Are There Different Types of Schizophrenia?

Doctors who specialize in mental health used to divide schizophrenia into different subtypes. But that system didn’t work well.

Now, experts talk about schizophrenia as a spectrum disorder. It's a group of related mental disorders that share some symptoms. They're like variations on a theme in music. They affect your sense of what's real. They change how you think, feel, and act.

The main disorder is schizophrenia. It includes all the previous subtypes: catatonic, disorganized, paranoid, residual, and undifferentiated.

It's a psychosis, which means that what seems real to you isn't. It can look like:

Hallucinations : Seeing or hearing things that aren't there.

Delusions: Mistaken but firmly held beliefs that are easy to prove wrong, like thinking you have superpowers, are a famous person, or people are out to get you.

Disorganized speech: Using words and sentences that don't make sense to others.

Strange behavior: Acting in an odd or repetitive way, like walking in circles or writing all the time, or sitting perfectly still and quiet for hours on end.

Withdrawn and lifeless: Showing no feelings or motivation, or lacking interest in normal daily activities.

People with schizophrenia have at least two of these symptoms for at least 6 months. One of them must be hallucinations, delusions, or disorganized speech. A single voice that offers ongoing comments about your thoughts and actions, or voices that talk to each other, is enough.

There could have been times when you didn't have any symptoms, but the first one would have started at least 6 months ago. And you must have had them for at least a month continuously.

You may have different symptoms at different times, and they may get worse or better -- and it's still schizophrenia.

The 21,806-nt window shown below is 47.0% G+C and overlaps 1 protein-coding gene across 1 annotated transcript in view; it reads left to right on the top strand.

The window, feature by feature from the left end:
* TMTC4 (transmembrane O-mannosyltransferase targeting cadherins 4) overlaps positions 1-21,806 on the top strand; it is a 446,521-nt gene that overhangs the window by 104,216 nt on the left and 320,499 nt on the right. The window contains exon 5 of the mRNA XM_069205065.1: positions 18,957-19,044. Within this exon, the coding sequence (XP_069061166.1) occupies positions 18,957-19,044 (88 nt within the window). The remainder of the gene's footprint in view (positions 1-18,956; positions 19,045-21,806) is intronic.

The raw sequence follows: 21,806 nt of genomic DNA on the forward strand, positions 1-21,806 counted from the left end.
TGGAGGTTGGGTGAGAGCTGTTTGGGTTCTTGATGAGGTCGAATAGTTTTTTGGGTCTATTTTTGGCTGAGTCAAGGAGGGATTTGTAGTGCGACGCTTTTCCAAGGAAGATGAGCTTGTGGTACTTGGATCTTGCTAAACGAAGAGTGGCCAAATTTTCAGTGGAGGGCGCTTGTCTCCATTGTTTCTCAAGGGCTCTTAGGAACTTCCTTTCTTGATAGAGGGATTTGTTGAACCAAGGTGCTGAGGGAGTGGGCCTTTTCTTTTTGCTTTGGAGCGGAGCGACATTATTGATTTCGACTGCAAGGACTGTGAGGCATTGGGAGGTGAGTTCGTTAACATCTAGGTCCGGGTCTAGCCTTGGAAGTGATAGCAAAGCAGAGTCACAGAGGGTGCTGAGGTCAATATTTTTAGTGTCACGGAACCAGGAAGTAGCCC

Doctors may categorize your schizophrenia according to your main symptom to make a diagnosis clearer. But rather than saying you have "paranoid schizophrenia," they would say you have "schizophrenia with paranoia,” for example.

Related Disorders

What makes schizophrenia different from some similar disorders in the spectrum is how long you've had symptoms and whether you also have signs of a mood disorder.

When you've had psychotic symptoms for at least a month but less than 6 months, doctors call it schizophreniform. Many people with this disorder go on to have schizophrenia. In other words, schizophreniform is often early schizophrenia.

But for about one-third of people, the symptoms just go away.

With schizoaffective disorder, you'll have a combination of psychotic symptoms along with depression (major depressive disorder) or bipolar disorder. You could feel very down, or swing between super high-energy or highly irritable and very low, too.

In schizoaffective disorder, the psychotic symptoms have to sometimes happen even when your mood is OK. This is a rare, serious, lifelong illness.

WebMD Medical Reference Reviewed by Smitha Bhandari, MD on May 30, 2016

Sources

SOURCES:

American Psychiatric Association: "Schizophrenia," "DSM-5 Overview: The Future Manual."

Tandon, R. Schizophrenia Research, October 2013.

NAMI: "Diagnostic Criteria for Schizophrenia."

Cleveland Clinic: "Schizophreniform Disorder," "Schizoaffective Disorder."

Malaspina, D. Schizophrenia Research, October 2013.

Pelizza, L. Acta Biomedica, September 2010.

William T. Carpenter, MD, professor of psychiatry and pharmacy, University of Maryland School of Medicine and Maryland Psychiatric Research Center, Baltimore, MD.

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